OVER the past year energy subsidies have become a target for politicians on austerity drives. In June Indonesia increased petrol prices by 44% to cut its annual subsidy bill of $20 billion. More recently Malaysia followed suit, in the hope of filling a budget hole which had reached 4.5% of GDP. It slashed petrol subsidies, and on January 1st household energy bills went up by 15%. Countries such as Egypt and India are considering similar measures to reduce their growing budget deficits; Egypt’s is now at 14% of GDP.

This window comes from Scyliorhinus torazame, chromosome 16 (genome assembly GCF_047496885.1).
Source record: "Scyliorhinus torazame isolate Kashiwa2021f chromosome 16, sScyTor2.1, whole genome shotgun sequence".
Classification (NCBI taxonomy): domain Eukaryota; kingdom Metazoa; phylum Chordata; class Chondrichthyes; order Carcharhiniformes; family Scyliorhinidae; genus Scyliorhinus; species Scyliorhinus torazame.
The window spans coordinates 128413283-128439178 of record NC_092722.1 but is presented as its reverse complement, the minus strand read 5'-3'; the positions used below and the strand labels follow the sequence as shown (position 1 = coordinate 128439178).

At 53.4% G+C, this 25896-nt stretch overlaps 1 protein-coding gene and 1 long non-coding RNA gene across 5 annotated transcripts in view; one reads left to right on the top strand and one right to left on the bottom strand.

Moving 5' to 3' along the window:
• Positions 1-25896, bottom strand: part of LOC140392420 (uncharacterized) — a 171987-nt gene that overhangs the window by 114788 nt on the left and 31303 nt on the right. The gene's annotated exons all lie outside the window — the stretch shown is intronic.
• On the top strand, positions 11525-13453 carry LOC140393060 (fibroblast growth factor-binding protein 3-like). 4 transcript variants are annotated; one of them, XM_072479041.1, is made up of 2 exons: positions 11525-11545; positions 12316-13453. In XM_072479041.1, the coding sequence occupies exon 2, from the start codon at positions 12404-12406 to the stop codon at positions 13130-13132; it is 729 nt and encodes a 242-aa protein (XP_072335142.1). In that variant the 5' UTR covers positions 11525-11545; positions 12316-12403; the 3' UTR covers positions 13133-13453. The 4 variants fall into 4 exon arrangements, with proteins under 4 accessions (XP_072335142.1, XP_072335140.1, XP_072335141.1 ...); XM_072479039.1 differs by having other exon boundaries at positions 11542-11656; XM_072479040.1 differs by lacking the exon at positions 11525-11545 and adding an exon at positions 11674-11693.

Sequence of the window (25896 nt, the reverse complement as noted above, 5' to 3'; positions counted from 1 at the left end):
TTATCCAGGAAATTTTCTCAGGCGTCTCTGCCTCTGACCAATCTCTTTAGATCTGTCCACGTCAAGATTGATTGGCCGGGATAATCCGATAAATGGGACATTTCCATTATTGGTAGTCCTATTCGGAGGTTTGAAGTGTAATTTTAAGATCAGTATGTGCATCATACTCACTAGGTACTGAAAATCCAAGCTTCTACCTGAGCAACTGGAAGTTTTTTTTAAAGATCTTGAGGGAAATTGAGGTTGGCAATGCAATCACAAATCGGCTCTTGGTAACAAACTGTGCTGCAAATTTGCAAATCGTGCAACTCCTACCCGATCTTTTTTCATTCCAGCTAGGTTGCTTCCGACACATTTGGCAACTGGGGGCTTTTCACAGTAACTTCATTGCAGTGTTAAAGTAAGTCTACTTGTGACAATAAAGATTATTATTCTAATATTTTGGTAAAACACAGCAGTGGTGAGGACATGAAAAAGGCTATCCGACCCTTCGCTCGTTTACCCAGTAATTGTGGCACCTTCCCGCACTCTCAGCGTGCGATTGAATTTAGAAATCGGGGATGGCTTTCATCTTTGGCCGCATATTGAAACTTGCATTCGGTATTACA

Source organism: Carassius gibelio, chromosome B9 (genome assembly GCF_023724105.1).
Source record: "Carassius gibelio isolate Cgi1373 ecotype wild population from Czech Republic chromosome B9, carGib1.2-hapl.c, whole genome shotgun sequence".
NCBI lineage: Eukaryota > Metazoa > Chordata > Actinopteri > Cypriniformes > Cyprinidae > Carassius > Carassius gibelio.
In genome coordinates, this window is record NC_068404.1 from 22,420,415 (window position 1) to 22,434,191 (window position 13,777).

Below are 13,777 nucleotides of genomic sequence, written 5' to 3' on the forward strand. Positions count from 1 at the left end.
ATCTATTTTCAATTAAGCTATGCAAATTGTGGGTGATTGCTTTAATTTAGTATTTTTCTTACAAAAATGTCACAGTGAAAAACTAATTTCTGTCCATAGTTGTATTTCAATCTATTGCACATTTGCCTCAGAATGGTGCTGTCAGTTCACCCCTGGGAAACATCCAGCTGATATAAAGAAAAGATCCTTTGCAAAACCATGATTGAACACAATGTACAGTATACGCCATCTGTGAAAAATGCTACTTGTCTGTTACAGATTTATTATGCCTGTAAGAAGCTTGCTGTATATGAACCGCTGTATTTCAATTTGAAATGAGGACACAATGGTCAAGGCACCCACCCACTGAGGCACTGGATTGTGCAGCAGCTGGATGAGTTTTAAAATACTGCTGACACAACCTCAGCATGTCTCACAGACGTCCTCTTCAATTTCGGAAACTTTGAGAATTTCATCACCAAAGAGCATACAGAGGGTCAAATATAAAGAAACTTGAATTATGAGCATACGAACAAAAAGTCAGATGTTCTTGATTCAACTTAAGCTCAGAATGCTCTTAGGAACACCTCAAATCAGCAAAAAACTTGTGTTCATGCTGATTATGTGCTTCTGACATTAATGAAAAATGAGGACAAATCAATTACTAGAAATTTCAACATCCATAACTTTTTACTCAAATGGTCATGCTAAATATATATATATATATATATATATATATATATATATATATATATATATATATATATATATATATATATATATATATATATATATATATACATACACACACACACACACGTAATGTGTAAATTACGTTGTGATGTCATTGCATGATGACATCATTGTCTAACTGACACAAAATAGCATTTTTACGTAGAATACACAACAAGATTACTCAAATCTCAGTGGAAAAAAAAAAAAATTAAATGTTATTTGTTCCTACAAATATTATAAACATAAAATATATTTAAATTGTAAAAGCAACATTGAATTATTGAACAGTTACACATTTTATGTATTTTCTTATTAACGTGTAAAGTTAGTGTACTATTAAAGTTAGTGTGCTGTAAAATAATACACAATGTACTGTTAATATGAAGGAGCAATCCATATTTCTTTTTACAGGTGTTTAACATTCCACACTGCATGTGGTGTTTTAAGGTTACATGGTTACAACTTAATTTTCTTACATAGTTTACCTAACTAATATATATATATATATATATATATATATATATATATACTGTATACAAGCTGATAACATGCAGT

It is the growing cost of subsidies, rather than worries about climate change, that explains the renewed interest in cutting them, says Fatih Birol at the International Energy Agency (IEA). They have become unaffordable as global oil prices have more than doubled between 2009 and 2012. In Jordan, for instance, their cost increased more than tenfold in just two years. And in many other countries they now account for more than 5% of GDP.